OpenAtlas is developed for easy acquisition, editing, and management of research data from the humanities as well as related research fields. Special emphasis is placed on making data entry as easy and convenient as possible for researchers while maintaining high standards in the development of the software. The features listed below contribute significantly to this effort.
The data model specifies the structure in which the information is stored within the database. The use of an ontology, for example, allows the data to be combined more easily with information from other projects and is consistent with the FAIR principles.
The user interface allows for easy and quick entry of information into the database, while the data is mapped in the background according to the specifications of the data model (see above). Due to the use of types, this can be designed particularly flexibly and can thus be adapted to the requirements of each project.
Interactive map to enter places with a known location
Notes and bookmarks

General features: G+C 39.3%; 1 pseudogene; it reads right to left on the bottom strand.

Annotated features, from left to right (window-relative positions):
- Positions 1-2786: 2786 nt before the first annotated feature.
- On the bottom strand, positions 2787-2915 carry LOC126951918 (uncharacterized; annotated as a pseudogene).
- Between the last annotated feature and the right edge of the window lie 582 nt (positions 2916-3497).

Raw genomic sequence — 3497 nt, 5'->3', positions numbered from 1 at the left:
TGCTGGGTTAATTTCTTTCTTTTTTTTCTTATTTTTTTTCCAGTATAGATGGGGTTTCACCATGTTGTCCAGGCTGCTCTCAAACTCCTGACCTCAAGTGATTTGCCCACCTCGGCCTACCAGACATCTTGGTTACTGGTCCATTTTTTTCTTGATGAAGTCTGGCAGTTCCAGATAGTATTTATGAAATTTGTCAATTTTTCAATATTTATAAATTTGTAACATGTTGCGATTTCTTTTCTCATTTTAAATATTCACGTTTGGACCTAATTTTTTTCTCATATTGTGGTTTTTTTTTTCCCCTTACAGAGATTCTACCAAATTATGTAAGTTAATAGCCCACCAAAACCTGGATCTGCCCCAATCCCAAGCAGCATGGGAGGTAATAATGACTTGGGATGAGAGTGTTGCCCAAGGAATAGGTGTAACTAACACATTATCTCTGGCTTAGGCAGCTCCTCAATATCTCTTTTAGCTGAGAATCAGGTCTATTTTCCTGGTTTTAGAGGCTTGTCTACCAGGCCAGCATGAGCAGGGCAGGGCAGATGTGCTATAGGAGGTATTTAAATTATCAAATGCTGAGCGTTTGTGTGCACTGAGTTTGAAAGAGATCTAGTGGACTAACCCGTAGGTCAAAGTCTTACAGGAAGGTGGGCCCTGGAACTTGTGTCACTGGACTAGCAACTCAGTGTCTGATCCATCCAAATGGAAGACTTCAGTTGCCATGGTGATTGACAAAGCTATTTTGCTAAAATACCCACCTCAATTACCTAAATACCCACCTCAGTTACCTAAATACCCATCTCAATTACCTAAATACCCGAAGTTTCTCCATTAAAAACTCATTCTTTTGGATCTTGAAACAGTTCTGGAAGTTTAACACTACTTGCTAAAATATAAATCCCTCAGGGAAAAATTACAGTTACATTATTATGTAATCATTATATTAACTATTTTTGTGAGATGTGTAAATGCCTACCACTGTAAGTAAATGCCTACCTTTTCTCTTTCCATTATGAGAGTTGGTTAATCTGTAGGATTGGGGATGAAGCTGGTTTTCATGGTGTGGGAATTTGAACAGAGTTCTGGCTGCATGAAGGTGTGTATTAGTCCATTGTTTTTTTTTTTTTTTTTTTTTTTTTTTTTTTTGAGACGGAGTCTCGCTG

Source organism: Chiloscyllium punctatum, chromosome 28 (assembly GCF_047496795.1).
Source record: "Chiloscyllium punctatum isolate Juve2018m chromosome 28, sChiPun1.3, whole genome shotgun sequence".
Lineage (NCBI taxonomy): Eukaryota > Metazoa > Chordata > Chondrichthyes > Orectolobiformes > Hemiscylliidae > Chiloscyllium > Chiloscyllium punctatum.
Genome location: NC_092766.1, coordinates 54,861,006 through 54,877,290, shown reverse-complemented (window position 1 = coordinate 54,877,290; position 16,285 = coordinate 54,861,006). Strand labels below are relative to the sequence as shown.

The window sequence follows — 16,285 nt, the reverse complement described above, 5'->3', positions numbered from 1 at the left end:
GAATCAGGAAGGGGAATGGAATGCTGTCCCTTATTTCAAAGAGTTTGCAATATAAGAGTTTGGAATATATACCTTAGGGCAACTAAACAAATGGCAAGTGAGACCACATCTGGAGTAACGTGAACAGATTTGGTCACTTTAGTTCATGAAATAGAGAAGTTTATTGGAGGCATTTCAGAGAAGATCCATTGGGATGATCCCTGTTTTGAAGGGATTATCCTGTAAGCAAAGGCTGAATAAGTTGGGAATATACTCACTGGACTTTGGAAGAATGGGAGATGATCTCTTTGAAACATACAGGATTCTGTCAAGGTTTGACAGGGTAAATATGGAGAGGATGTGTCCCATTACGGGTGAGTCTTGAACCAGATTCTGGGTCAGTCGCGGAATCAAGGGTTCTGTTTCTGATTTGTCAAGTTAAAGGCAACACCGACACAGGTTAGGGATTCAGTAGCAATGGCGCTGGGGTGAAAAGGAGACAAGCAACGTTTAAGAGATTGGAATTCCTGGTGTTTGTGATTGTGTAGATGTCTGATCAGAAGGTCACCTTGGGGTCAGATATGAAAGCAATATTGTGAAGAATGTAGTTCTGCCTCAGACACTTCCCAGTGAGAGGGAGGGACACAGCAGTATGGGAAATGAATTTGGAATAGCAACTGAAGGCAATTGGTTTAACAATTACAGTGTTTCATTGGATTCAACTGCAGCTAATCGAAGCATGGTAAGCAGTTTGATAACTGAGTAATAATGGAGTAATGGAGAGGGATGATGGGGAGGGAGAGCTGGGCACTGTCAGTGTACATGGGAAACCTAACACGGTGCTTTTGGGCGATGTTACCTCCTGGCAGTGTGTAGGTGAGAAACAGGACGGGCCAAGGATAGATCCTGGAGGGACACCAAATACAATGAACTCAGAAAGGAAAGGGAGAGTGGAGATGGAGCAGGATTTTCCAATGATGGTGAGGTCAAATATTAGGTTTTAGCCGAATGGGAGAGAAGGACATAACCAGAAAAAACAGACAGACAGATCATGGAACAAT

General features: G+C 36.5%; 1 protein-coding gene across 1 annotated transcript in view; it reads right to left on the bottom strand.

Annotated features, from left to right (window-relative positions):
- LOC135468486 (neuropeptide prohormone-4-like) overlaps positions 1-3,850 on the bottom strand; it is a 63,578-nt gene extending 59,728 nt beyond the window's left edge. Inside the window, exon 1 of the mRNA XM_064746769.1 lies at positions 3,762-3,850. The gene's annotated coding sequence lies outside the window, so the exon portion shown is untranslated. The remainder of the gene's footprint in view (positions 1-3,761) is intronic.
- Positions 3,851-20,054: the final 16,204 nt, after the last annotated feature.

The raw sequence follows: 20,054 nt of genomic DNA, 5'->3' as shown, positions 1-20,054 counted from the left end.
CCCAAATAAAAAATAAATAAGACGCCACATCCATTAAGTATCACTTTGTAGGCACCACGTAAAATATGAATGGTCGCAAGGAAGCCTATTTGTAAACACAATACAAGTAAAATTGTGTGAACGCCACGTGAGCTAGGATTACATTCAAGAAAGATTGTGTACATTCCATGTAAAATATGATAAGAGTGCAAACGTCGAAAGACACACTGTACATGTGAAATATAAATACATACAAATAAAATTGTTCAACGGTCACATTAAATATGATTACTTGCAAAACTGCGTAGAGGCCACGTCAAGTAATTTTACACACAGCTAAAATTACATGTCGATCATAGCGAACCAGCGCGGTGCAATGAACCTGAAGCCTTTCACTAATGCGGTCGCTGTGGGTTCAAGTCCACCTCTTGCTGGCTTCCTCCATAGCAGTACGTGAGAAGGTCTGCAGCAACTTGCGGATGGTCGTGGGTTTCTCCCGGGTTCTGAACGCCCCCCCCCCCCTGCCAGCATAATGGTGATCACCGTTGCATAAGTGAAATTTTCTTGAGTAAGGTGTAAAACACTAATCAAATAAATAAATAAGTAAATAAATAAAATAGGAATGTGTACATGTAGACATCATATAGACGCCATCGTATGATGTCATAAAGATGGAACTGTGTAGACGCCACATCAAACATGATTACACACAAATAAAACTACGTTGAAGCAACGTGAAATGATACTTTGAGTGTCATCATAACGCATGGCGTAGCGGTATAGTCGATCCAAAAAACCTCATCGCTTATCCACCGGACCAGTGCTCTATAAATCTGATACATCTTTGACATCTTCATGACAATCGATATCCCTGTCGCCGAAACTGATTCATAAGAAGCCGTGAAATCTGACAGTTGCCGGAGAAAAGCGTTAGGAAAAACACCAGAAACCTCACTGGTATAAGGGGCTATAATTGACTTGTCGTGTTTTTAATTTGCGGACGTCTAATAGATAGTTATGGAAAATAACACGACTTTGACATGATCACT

User interface internationalization using gettext, currently implemented:
IIIF is a set of open standards for delivering high-quality, attributed digital objects online at scale. Included services are:
IIIF Image API
IIIF Presentation API (manifest server)
IIIF viewer integration (Mirador)
OpenAtlas offers various possibilities to exchange data with other systems or to import data into the database system.
The User Management Features allows the activation of users for the own OpenAtlas instance. These can also be divided into different user groups with different permissions. In addition, the user interface can be adapted to the user’s own preferences via settings.
In order to also allow interdisciplinary work with anthropological data, anthropological methods, such as age and sex determination, will be available in OpenAtlas in the future. The implementation of the age determination according to Ferembach et al. is the first step in this direction.
Sex estimation based on the method given by Ferembach et al. 1979